Vitrectomy is a type of eye surgery used to treat problems of the eye’s retina and vitreous. In this surgery, an ophthalmologist may:

  • remove blood or other substance keeping light from focusing properly on the retina
  • remove scar tissue that is wrinkling or tearing the retina and causing poor vision
  • help repair a retina that has detached (pulled away) from the eye wall
  • remove a foreign object stuck inside the eye from an injury

During vitrectomy, the ophthalmologist removes some or all of the vitreous from the middle of your eye. This vitreous is replaced with either a salt water (saline) solution or a bubble made of gas or oil.

During healing after surgery, your eye replaces the saline solution or the bubble with the natural fluid the eye makes called aqueous humor.

When is vitrectomy done?
Your ophthalmologist may recommend a vitrectomy if you have one of these diseases or conditions:

  • diabetic retinopathy, with bleeding or scar tissue affecting the retina or vitreous gel
  • some forms of retinal detachment (when the retina lifts away from the back of the eye)
  • macular hole (a hole or tear in the macula)
  • macular pucker (wrinkles or creases in the macula)
  • an infection in the eye called endophthalmitis
  • severe eye injury
  • certain problems during cataract surgery

What happens during a vitrectomy?
Vitrectomy is usually done in an outpatient surgery center. You will have a local or a general anesthesia to numb the eye. Surgery can take from one to several hours. During surgery, the ophthalmologist will make a small cut (incision) or use special blades to insert the instruments into the white of the eye (sclera). He or she will use a microscope to see inside your eye. Your surgeon will use tiny tools to do one or more of these steps:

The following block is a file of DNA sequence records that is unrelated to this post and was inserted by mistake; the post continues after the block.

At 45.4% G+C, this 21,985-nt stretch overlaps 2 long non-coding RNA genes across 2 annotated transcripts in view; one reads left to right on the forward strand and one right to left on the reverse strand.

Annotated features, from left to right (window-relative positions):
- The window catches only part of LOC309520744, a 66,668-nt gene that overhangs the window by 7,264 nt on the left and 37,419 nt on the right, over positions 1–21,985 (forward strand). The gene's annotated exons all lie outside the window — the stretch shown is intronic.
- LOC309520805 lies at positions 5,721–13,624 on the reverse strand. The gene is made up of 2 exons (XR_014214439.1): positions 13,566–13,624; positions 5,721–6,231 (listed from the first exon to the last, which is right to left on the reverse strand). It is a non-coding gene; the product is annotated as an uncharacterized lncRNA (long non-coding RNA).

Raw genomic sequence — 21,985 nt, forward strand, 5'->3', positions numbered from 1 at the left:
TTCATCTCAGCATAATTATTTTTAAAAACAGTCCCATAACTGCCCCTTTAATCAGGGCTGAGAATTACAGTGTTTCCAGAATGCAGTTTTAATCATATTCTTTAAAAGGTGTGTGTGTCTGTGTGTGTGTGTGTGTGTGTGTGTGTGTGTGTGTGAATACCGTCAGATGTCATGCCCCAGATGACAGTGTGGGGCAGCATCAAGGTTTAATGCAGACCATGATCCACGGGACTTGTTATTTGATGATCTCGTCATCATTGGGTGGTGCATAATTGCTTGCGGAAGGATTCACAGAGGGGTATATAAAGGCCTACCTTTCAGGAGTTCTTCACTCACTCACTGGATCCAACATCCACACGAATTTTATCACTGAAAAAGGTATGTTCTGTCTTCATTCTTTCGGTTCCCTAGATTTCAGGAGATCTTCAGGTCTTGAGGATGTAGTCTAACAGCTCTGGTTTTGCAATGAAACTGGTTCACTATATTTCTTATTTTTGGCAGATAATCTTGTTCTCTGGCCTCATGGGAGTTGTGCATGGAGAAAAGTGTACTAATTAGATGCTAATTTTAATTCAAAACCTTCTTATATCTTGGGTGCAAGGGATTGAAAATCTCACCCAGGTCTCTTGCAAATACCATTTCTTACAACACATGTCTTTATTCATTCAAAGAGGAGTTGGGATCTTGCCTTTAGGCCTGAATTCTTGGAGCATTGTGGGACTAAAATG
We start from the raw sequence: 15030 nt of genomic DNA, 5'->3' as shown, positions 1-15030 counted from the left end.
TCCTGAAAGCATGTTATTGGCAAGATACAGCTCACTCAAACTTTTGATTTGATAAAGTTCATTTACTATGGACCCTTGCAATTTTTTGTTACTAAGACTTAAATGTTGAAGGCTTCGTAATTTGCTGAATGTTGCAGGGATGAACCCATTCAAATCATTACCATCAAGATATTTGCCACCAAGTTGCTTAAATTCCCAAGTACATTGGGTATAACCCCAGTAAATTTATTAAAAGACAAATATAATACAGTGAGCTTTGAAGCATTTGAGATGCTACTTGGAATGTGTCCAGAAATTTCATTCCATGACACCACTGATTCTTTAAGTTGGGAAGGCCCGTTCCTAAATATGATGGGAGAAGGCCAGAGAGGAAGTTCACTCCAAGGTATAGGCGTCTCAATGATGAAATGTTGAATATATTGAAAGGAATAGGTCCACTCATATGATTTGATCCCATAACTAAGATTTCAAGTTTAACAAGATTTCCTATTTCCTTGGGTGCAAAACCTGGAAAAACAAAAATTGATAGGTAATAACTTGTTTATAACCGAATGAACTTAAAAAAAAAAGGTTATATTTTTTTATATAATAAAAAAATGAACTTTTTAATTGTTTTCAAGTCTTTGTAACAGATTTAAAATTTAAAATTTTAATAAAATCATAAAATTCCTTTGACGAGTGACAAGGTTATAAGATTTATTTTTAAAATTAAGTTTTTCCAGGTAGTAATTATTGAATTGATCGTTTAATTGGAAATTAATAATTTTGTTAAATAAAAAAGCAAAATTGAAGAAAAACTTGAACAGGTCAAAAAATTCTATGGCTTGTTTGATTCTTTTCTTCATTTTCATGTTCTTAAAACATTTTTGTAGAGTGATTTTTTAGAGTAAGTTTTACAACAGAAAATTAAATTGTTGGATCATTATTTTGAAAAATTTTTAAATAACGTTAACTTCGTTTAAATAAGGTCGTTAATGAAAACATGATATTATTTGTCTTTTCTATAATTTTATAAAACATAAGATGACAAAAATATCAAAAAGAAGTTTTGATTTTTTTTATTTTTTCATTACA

• remove all cloudy vitreous
  • remove scar tissue from the retina
  • remove any cataracts
  • remove any object that should not be in the eye
  • return the retina to its proper position against the back of the eye
  • use a laser to repair a torn retina or other procedure
  • place an air or gas bubble in your eye to help the retina remain in its proper
  • position (bubble goes away on its own)
  • place a silicone oil bubble in your eye (oil removed later during second surgery)

Following the surgery, you will be monitored as you rest and recover from anesthesia. Then you can go home.

What happens after vitrectomy surgery?
Your ophthalmologist will prescribe medicine to help the eye heal appropriately and to relieve eye discomfort. Pain is very rare after vitrectomy, but a scratchy, sandy, or gritty sensation—as if something is inside your eye—is common. This will disappear with the medicines and time.

Your doctor will have you wear a patch on your eye for a few days to protect it. He or she will tell you when you can safely get back to doing your normal activities.

If a gas bubble was placed in your eye
You may need to keep your head in a facedown (or side-facing) position for a specific period of time. Your ophthalmologist will tell you exactly how long to stay in that position. It is very important to follow these instructions to heal properly. You cannot fly in an airplane, go to the mountains or scuba dive until the gas bubble is gone. This is because a rapid altitude change can affect the size of the bubble.

What are vitrectomy surgery risks?
Like any surgery, vitrectomy has risks. They include:

  • infection
  • bleeding
  • torn or detached retina
  • poor vision
  • glaucoma, when pressure builds up within your eye

Another possible risk after vitrectomy is getting a cataract in that eye. This is especially likely to happen in people over age 50 who have vitrectomy. If you already had cataract surgery with a lens implant, vitrectomy will not harm your implanted lens. Vitrectomy surgery often improves vision or keeps it from getting worse.